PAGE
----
Master Class: Advances in Epidemiologic Analysis

In this Master Class timely topics in study design of epidemiologic and clinical studies will be addressed. Four renowned faculty members will address advanced study design issues in a seminar format.

 

Moderator Prof. Albert Hofman

  • Kenneth-Rothman

    Monday August 11, 2014

    The Growing Rift Between Epidemiologists and Their Data

    In former times, epidemiologists customarily published their data in a way that showed the distributions of key variables and their associations.  Those days are mostly gone.  From earlier papers, readers could see enough detail in the data to conduct their own analyses.  This approach kept everyone informed and careful.  Nowadays, it is usual for epidemiologists to present only derived results, typically from regression models, that cannot be checked from the published data.  This gulf between epidemiologists and their data is conducive to publishing mistakes and obscures important information that readers should have.

    Prof. Kenneth J. Rothman
    Distinguished Fellow and VP for Epidemiology Research, RTI Health Solutions, Research Triangle Park, North Carolina, USA and Professor of Epidemiology Boston University School of Public Health, Boston, MA, USA

  • Matthias-Egger

    Tuesday August 12, 2014

    Big epidemiology: too big to fail?

    Prof. Matthias Egger
    Professor of Epidemiology and Public Health and Director, Inst. Social and Preventive Medicine (ISPM), Univ. Bern, Switzerland; visiting Professor of Clinical Epidemiology, Dept. of Social Medicine, Univ. Bristol, UK; visiting Professor of Epidemiology, School of Public Health, Univ. Cape Town, South Africa

  • Zoltan-Voko

    Wednesday August 13, 2014

    Change as a determinant, determinants of change.

    Studying whether change depends on the initial value and the effect of change is of general interest in epidemiological studies with repeated measurements. Simple analyses of these data are often biased because of regression-to-the-mean.

    The phenomenon will be presented together with typical examples from the literature. Simple and more advanced methods to correct for the effect of regression-to-the-mean will be proposed.”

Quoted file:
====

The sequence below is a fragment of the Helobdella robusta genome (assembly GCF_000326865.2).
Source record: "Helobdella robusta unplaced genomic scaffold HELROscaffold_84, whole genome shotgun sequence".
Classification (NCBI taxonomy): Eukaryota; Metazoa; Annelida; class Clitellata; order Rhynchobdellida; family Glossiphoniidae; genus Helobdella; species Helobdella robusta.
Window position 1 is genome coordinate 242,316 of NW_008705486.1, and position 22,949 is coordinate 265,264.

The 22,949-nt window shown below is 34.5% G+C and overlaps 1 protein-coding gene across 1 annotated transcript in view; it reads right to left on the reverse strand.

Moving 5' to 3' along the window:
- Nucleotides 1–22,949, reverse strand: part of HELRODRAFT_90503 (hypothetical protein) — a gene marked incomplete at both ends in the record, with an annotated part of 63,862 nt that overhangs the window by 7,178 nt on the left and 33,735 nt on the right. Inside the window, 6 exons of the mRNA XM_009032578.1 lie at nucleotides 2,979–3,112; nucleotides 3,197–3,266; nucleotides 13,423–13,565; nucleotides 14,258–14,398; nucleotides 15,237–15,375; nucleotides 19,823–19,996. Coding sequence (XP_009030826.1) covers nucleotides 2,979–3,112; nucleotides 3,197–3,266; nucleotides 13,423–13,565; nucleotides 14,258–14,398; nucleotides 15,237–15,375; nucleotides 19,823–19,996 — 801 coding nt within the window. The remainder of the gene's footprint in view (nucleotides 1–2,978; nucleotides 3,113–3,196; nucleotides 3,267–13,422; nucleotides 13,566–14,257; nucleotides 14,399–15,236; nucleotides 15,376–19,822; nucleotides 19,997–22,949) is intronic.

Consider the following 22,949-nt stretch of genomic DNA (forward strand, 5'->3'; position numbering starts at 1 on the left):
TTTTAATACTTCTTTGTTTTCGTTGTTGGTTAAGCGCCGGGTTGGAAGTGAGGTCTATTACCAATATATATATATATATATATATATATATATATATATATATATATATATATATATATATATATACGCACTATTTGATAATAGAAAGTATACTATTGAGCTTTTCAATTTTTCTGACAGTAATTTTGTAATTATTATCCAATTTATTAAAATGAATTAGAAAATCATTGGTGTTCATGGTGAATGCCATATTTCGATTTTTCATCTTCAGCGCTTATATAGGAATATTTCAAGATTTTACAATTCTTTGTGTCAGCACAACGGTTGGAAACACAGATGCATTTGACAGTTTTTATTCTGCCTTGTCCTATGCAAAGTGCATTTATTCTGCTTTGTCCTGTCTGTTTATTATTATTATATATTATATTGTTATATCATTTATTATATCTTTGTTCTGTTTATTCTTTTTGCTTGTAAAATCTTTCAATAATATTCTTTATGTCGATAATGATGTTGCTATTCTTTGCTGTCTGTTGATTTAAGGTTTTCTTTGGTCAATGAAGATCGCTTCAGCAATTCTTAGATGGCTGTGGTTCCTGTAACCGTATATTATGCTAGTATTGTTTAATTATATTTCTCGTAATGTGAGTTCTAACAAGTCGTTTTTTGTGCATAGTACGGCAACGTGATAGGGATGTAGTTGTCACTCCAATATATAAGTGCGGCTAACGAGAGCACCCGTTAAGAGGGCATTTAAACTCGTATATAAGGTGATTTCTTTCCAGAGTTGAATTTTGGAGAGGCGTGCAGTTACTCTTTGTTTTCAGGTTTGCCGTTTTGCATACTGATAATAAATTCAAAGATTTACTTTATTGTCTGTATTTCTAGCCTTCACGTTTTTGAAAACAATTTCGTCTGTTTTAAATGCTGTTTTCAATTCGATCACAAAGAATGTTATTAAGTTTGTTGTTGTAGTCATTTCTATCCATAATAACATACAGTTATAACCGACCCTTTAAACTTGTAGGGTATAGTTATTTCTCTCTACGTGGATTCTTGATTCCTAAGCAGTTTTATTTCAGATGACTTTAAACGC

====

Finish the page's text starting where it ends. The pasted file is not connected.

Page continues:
Dr. Zoltán Vokó
    Associate professor, deputy head of institute
    Department of Health Policy & Health Economics
    Institute of Economics, Faculty of Social Sciences
    Eötvös Loránd University, Budapest, Hungary

  • MichelleWilliams

    Thursday August 14, 2014

    The Case-Crossover Design: Applications in Perinatal Epidemiology Research

    The case-crossover study is designed to answer the question “Was event X triggered by something unusual that happened just before?” The key feature of the design is that each case serves as its own control. The method is analogous to a crossover experiment viewed retrospectively, except that the investigator does not control when a patient starts being exposed to a potential trigger. The case-crossover study can also be compared with a traditional matched-pair case-control study. In both types of studies, each case has a matched control. In a traditional matched-pair case-control study, the control is a different individual at a similar time. In the matched-pair case-crossover design, the control is the same person at a different time. Decades of applied research have shown that the study design applies best when the exposure is intermittent, the effect of risk is immediate and transient, and the outcome is abrupt. Using the case-crossover design, investigators have been able to assess the extent to which episodes of physical exertion, anger, sexual activity, cocaine use, and alcohol consumption are triggers of myocardial infarctions. Others have applied the method to study triggers of other acute events including car crashes, injury, and adverse drug reactions. A placental abruption, for the most part, is an abrupt event that typically occurs in mid-to-late pregnancy; and is amenable for study using the case-crossover design.

    Prof. Michelle A. Williams
    Professor and Chair of Epidemiology
    Harvard School of Public Health
    Boston, MA, USA

Admission is free, without registration for:

  • Participants ESP 2014
  • Students NIHES programmes
  • Employees Erasmus MC
  • Public at large


Course code:
ESP64

Date: August 11 – 14, 2014

Time:
16:00 – 17:00

Course days:
Monday to Thursday

Location: Erasmus MC, Education Center

No course material